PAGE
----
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Fullerton Reservoir

This $78 million-dollar water reservoir project (PDF) has been planned for quite some time. The contractor working for Baltimore County is expected to begin construction in January or February. Following are a few questions and answers regarding the project’s design and development over 50 years and the project’s capacity to ensure an adequate water supply for the region.

Baltimore County Public Works engineers and their technical consultants answered questions at a workshop on November 12, 2014, in the library at Perry Hall High School, 4601 Ebenezer Road, 21236. A rendering (PDF) of the finished project was also provided.

  1. Question: I live adjacent to the reservoir property. What kind of disturbance can I expect during construction and after construction?

    Answer: Normal construction hours will be 7 a.m. to 5 p.m. except during major concrete pours. For major concrete pours, the work will continue through the night until the respective pour is complete. We estimate the normal work crew to be about 8 to 15 workers. During work such as concrete floor pours, there likely will be about 45 workers on site. Our contract will include noise restrictions borrowed from old State of Maryland regulations: 65 decibels at the property line from 7 a.m. to 10 p.m. and 55 decibels at the property line from 10 p.m. to 7 a.m.

    For major concrete pours, estimated to be six in number, there will be a steady flow of concrete trucks to and from the site until the pour is complete. Trucks will line up along the access road inside of the property; if this becomes a problem during construction, we will have some of the trucks line up along the Fullerton Pumping Station driveway. It will be a contract requirement for all major concrete pours that the concrete trucks must enter and leave the site by way of Perry Hall Boulevard and the eastern portion of Bucks Schoolhouse Road.

    After the reservoirs are constructed and in service, we anticipate the site will be visited by one or two Baltimore City maintenance crews daily. Additionally, there will be approximately one chemical delivery (sodium hypochlorite for disinfection) a month. The details of security lighting are still under design but you can expect some minimal lighting around the reservoirs, the disinfection building, and at the entrance.

  2. Question: Are there any plans to turn the open area of the Fullerton Reservoir site into a park?

    Answer: No—the reservoir facilities will be secured by fencing and the remainder of the property will be reserved for use by the future Fullerton Filtration Plant project, which also must be secured once constructed. Please note that the reservoir project will require removing trees; however, we will attempt to preserve as many trees as possible. Additionally, we will be planting some smaller trees as part of our landscaping plan, which is still under development.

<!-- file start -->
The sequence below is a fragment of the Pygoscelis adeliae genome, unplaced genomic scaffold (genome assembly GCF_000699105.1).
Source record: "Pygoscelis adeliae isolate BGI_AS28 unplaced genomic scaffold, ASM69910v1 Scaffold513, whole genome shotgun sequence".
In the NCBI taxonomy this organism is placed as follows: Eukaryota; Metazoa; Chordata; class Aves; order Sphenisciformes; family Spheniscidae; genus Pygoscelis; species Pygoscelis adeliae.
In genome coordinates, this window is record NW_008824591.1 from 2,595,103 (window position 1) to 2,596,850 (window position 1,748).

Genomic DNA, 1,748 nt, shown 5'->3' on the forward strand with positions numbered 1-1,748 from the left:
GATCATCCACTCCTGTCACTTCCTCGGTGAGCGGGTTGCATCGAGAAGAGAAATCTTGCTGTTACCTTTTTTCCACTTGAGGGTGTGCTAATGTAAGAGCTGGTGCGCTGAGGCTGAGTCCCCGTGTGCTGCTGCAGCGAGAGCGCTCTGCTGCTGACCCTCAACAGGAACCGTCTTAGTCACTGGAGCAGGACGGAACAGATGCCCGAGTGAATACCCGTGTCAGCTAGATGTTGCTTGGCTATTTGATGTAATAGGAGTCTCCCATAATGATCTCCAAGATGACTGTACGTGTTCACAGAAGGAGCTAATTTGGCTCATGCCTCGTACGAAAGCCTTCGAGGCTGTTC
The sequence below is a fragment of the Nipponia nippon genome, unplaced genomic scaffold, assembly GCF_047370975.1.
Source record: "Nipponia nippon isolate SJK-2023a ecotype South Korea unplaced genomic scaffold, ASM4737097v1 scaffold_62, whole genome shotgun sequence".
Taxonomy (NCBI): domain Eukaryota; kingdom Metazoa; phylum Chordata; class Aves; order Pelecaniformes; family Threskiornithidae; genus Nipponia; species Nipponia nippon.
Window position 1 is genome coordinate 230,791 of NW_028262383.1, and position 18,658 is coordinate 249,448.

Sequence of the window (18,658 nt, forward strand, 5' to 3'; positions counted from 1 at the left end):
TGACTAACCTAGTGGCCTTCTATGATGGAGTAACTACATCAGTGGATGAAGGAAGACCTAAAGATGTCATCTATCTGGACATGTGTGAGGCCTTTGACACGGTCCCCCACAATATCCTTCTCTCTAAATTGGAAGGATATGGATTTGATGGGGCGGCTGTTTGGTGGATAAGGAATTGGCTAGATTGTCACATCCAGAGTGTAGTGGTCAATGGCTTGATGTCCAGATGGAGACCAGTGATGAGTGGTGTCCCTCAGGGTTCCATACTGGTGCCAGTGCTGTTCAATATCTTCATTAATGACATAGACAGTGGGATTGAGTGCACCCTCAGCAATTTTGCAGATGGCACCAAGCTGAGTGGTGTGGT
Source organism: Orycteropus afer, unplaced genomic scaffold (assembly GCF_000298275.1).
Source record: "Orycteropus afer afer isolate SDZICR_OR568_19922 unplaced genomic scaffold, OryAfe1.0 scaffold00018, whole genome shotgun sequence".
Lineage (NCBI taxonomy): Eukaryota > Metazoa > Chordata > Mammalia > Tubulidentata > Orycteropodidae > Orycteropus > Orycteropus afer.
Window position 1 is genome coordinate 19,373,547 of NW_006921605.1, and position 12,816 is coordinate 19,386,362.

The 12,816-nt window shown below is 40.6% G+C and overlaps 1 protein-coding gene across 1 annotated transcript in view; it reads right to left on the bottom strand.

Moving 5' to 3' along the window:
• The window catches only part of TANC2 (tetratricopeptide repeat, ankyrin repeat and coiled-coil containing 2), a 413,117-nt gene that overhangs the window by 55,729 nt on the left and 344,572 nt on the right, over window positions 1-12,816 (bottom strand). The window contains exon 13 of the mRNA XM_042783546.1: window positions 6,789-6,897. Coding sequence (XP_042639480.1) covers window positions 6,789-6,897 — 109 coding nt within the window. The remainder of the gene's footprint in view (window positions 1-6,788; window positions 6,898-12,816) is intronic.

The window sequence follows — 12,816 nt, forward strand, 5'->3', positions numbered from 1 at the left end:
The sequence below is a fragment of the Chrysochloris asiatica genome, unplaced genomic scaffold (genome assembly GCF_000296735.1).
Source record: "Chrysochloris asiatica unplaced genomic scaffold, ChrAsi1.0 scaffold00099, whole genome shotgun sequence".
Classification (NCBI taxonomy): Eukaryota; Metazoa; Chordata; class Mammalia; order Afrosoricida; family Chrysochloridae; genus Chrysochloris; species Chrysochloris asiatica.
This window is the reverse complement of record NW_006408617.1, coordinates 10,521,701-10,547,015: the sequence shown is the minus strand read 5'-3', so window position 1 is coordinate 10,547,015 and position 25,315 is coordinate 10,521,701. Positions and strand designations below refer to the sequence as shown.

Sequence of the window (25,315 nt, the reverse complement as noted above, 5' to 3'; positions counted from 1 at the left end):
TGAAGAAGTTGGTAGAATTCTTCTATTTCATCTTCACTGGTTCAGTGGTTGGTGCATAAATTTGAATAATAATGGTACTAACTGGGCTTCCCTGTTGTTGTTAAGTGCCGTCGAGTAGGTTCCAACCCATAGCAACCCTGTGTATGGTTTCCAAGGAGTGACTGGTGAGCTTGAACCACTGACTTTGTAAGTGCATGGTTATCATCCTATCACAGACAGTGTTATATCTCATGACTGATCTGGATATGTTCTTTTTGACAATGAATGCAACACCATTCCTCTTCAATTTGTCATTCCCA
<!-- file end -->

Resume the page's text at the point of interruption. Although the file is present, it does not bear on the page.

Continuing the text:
3. Question: Now that the Goddard Farm Road development has straightened out the alignment of Bucks Schoolhouse Road, are there any plans to make the (now) seldom-used portion of the road a ‘One Way’ road?

    Answer: We are exploring all options to ensure safety and plan to consult our traffic engineering staff to determine the utility of a One Way road.

  4. Question: Can the reservoirs be buried?

    Answer: The reservoirs could be buried, but there is no reason to do so once it is understood that they cannot be lowered into the ground. The reason is simple—their overflow elevations (the elevation above sea level) have to be compatible with the overflow elevations of Druid Lake and Curtis Bay Tank.

  5. Question: I attended one of the community meetings years ago and remember that two reservoirs were proposed instead of three. Why the increase to three reservoirs?

    Answer: With one reservoir out of service, pipeline and valve restrictions make it impossible to pass all of the treatment plant flow through a single remaining reservoir. In other words, two reservoirs have to be in service at all times to handle the treatment plant flow and a third reservoir is required for necessary operational flexibility.

  6. Question: This project has been around for many years. Why has the design taken so long?

    Answer: The project has been delayed twice for multi-year intervals each time. The first delay occurred when the project was put on hold so that the Fullerton Filtration Plant study could be performed. Baltimore City and Baltimore County agreed there was a possibility the reservoirs could negatively impact the future filtration plant and the prudent course of action was to study the filtration plant before proceeding any further with design of the reservoirs.

    After the filtration plant study was completed, there was a second delay due to cost-share negotiations.

  7. Question: Once construction begins, is there any way the community can obtain regular updates of the project?

    Answer: Public Works will post progress reports on the County Executive’s electronic Updates. These are available on the Baltimore County Government website and through free subscriptions. The information is also sent to community associations and frequently appears in County Council newsletters. 

  8. Question: I received notification back in June of this year about the project and I was wondering if the contact information is still the same.

    Answer: The current contact information (PDF) should stay the same for the duration of the design. However, once construction begins, questions or comments should be directed to our Construction Contracts Administration Division at 410-887-3531.

Revised December 6, 2016         


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